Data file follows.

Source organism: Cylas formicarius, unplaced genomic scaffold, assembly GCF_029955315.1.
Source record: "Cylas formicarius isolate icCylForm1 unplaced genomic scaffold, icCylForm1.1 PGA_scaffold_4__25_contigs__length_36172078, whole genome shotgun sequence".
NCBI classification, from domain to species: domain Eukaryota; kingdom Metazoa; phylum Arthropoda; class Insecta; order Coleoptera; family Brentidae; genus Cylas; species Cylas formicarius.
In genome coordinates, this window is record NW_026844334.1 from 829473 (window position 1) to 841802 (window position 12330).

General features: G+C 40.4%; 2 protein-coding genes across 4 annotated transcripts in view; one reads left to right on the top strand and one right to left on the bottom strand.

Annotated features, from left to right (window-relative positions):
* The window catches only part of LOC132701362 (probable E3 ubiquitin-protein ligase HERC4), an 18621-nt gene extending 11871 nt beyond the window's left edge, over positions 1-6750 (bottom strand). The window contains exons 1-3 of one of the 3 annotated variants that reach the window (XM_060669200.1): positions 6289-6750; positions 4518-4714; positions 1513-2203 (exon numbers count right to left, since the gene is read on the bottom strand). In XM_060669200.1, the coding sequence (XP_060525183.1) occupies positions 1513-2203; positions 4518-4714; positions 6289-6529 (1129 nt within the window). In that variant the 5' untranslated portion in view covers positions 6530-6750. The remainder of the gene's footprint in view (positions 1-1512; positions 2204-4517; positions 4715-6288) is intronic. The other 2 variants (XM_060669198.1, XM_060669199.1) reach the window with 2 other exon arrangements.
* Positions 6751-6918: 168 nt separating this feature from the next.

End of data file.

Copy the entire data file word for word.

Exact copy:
Source organism: Cylas formicarius, unplaced genomic scaffold, assembly GCF_029955315.1.
Source record: "Cylas formicarius isolate icCylForm1 unplaced genomic scaffold, icCylForm1.1 PGA_scaffold_4__25_contigs__length_36172078, whole genome shotgun sequence".
NCBI classification, from domain to species: domain Eukaryota; kingdom Metazoa; phylum Arthropoda; class Insecta; order Coleoptera; family Brentidae; genus Cylas; species Cylas formicarius.
In genome coordinates, this window is record NW_026844334.1 from 829473 (window position 1) to 841802 (window position 12330).

General features: G+C 40.4%; 2 protein-coding genes across 4 annotated transcripts in view; one reads left to right on the top strand and one right to left on the bottom strand.

Annotated features, from left to right (window-relative positions):
* The window catches only part of LOC132701362 (probable E3 ubiquitin-protein ligase HERC4), an 18621-nt gene extending 11871 nt beyond the window's left edge, over positions 1-6750 (bottom strand). The window contains exons 1-3 of one of the 3 annotated variants that reach the window (XM_060669200.1): positions 6289-6750; positions 4518-4714; positions 1513-2203 (exon numbers count right to left, since the gene is read on the bottom strand). In XM_060669200.1, the coding sequence (XP_060525183.1) occupies positions 1513-2203; positions 4518-4714; positions 6289-6529 (1129 nt within the window). In that variant the 5' untranslated portion in view covers positions 6530-6750. The remainder of the gene's footprint in view (positions 1-1512; positions 2204-4517; positions 4715-6288) is intronic. The other 2 variants (XM_060669198.1, XM_060669199.1) reach the window with 2 other exon arrangements.
* Positions 6751-6918: 168 nt separating this feature from the next.